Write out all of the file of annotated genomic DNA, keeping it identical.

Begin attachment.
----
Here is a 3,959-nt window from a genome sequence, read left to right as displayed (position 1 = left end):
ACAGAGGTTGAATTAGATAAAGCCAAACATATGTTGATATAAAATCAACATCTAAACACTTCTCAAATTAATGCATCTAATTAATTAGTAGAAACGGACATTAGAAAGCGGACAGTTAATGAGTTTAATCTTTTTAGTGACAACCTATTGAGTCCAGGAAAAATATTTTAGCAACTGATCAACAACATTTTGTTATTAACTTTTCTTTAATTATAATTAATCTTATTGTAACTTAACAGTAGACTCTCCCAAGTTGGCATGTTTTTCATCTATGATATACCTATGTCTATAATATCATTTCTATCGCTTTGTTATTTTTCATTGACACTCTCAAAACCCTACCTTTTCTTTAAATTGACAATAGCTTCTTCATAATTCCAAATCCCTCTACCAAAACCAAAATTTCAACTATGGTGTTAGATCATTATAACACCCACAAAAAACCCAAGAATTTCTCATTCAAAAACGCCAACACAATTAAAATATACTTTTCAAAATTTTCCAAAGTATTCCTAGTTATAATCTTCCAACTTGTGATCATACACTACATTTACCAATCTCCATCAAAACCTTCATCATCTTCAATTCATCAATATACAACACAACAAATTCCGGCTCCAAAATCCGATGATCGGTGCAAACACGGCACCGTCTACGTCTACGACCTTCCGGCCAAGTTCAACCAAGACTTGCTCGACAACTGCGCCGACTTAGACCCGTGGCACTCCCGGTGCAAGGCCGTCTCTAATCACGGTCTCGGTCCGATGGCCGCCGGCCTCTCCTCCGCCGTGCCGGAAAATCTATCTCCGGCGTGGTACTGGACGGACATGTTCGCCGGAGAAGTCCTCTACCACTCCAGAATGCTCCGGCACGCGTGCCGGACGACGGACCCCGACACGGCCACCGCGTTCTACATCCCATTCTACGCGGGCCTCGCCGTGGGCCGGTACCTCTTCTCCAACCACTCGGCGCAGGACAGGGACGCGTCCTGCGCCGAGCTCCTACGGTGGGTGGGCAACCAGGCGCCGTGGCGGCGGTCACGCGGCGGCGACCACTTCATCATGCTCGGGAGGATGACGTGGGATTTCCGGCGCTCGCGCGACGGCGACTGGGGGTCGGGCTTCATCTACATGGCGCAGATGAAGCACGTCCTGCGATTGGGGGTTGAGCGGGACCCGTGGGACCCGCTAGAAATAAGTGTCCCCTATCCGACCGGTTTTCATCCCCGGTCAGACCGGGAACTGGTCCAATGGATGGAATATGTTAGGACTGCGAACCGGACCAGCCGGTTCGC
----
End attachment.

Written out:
Here is a 3,959-nt window from a genome sequence, read left to right as displayed (position 1 = left end):
ACAGAGGTTGAATTAGATAAAGCCAAACATATGTTGATATAAAATCAACATCTAAACACTTCTCAAATTAATGCATCTAATTAATTAGTAGAAACGGACATTAGAAAGCGGACAGTTAATGAGTTTAATCTTTTTAGTGACAACCTATTGAGTCCAGGAAAAATATTTTAGCAACTGATCAACAACATTTTGTTATTAACTTTTCTTTAATTATAATTAATCTTATTGTAACTTAACAGTAGACTCTCCCAAGTTGGCATGTTTTTCATCTATGATATACCTATGTCTATAATATCATTTCTATCGCTTTGTTATTTTTCATTGACACTCTCAAAACCCTACCTTTTCTTTAAATTGACAATAGCTTCTTCATAATTCCAAATCCCTCTACCAAAACCAAAATTTCAACTATGGTGTTAGATCATTATAACACCCACAAAAAACCCAAGAATTTCTCATTCAAAAACGCCAACACAATTAAAATATACTTTTCAAAATTTTCCAAAGTATTCCTAGTTATAATCTTCCAACTTGTGATCATACACTACATTTACCAATCTCCATCAAAACCTTCATCATCTTCAATTCATCAATATACAACACAACAAATTCCGGCTCCAAAATCCGATGATCGGTGCAAACACGGCACCGTCTACGTCTACGACCTTCCGGCCAAGTTCAACCAAGACTTGCTCGACAACTGCGCCGACTTAGACCCGTGGCACTCCCGGTGCAAGGCCGTCTCTAATCACGGTCTCGGTCCGATGGCCGCCGGCCTCTCCTCCGCCGTGCCGGAAAATCTATCTCCGGCGTGGTACTGGACGGACATGTTCGCCGGAGAAGTCCTCTACCACTCCAGAATGCTCCGGCACGCGTGCCGGACGACGGACCCCGACACGGCCACCGCGTTCTACATCCCATTCTACGCGGGCCTCGCCGTGGGCCGGTACCTCTTCTCCAACCACTCGGCGCAGGACAGGGACGCGTCCTGCGCCGAGCTCCTACGGTGGGTGGGCAACCAGGCGCCGTGGCGGCGGTCACGCGGCGGCGACCACTTCATCATGCTCGGGAGGATGACGTGGGATTTCCGGCGCTCGCGCGACGGCGACTGGGGGTCGGGCTTCATCTACATGGCGCAGATGAAGCACGTCCTGCGATTGGGGGTTGAGCGGGACCCGTGGGACCCGCTAGAAATAAGTGTCCCCTATCCGACCGGTTTTCATCCCCGGTCAGACCGGGAACTGGTCCAATGGATGGAATATGTTAGGACTGCGAACCGGACCAGCCGGTTCGC